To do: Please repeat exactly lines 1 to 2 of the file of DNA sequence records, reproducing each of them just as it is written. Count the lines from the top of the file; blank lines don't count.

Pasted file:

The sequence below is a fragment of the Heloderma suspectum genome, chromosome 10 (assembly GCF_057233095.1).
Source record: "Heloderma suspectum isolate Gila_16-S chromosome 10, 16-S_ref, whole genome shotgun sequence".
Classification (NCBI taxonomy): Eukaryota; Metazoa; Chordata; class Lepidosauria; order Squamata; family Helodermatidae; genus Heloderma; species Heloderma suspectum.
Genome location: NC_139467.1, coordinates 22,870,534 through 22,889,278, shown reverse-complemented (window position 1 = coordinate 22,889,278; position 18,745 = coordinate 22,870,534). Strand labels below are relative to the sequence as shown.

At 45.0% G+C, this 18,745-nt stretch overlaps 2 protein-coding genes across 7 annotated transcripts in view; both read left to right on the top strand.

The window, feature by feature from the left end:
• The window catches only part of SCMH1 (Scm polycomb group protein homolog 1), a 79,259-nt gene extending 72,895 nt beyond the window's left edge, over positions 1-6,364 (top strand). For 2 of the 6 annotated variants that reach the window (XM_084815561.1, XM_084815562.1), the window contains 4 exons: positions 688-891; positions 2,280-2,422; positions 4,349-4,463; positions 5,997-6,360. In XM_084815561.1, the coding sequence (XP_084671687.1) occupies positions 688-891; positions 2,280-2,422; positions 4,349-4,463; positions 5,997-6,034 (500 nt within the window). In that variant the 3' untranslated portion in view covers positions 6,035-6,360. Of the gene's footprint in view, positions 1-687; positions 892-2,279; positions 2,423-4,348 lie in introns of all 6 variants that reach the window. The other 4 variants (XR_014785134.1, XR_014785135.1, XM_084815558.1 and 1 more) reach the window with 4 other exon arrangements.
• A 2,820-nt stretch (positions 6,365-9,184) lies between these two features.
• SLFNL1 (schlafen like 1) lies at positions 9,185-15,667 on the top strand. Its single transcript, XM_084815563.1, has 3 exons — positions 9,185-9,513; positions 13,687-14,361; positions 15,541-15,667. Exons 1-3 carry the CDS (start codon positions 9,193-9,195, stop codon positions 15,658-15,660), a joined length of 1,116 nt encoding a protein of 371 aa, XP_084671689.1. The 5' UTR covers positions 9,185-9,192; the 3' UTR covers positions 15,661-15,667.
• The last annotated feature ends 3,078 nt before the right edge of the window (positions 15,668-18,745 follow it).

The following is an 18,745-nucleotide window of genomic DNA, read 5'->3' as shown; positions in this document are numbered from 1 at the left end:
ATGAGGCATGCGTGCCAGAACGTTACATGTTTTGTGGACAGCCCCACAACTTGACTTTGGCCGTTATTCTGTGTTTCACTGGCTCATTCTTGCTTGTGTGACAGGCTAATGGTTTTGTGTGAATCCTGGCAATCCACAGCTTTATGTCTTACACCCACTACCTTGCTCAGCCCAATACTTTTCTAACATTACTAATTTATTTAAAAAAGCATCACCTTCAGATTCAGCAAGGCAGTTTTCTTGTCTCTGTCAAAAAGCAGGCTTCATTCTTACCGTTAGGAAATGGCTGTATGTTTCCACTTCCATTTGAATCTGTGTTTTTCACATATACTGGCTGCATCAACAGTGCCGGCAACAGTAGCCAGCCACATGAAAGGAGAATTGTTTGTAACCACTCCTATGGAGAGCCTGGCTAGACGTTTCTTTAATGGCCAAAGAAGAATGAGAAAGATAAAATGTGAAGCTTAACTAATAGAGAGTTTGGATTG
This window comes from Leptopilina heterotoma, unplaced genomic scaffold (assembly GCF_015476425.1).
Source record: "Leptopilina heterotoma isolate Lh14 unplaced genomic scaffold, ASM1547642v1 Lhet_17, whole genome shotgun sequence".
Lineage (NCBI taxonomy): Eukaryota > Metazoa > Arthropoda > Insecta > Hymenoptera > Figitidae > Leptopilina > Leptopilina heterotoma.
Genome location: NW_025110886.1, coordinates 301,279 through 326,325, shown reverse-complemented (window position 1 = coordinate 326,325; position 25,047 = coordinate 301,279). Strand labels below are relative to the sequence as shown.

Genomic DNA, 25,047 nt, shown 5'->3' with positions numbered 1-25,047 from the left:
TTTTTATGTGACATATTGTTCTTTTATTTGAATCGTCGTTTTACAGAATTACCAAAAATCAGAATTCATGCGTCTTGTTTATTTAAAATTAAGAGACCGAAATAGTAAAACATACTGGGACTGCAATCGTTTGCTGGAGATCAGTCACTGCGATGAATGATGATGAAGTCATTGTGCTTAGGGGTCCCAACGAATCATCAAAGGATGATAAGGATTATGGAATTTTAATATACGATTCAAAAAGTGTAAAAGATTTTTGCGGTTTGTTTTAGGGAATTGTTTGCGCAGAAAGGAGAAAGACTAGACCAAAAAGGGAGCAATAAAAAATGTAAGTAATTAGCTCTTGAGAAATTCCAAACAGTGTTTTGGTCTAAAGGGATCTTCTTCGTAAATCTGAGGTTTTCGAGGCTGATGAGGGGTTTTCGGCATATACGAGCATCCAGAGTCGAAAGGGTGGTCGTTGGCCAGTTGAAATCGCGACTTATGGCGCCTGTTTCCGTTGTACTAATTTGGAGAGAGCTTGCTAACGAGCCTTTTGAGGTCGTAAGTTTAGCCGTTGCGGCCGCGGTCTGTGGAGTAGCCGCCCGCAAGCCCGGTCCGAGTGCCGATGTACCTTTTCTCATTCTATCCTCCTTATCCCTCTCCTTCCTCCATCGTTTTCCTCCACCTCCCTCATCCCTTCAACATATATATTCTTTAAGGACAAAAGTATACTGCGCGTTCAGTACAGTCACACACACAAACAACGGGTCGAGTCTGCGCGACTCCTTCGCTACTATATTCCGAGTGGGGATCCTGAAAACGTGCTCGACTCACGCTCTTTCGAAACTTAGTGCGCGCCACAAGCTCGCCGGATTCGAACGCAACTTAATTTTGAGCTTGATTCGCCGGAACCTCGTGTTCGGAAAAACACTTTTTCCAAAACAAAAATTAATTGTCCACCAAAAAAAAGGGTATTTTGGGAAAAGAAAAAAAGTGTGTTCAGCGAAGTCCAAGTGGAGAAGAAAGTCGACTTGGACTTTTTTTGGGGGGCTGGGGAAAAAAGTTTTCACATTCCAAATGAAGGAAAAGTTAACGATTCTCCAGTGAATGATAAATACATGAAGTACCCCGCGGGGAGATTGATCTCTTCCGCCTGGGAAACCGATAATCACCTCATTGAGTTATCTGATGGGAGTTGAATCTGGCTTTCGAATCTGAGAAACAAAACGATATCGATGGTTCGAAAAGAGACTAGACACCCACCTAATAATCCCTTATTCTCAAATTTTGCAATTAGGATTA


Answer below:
The sequence below is a fragment of the Heloderma suspectum genome, chromosome 10 (assembly GCF_057233095.1).
Source record: "Heloderma suspectum isolate Gila_16-S chromosome 10, 16-S_ref, whole genome shotgun sequence".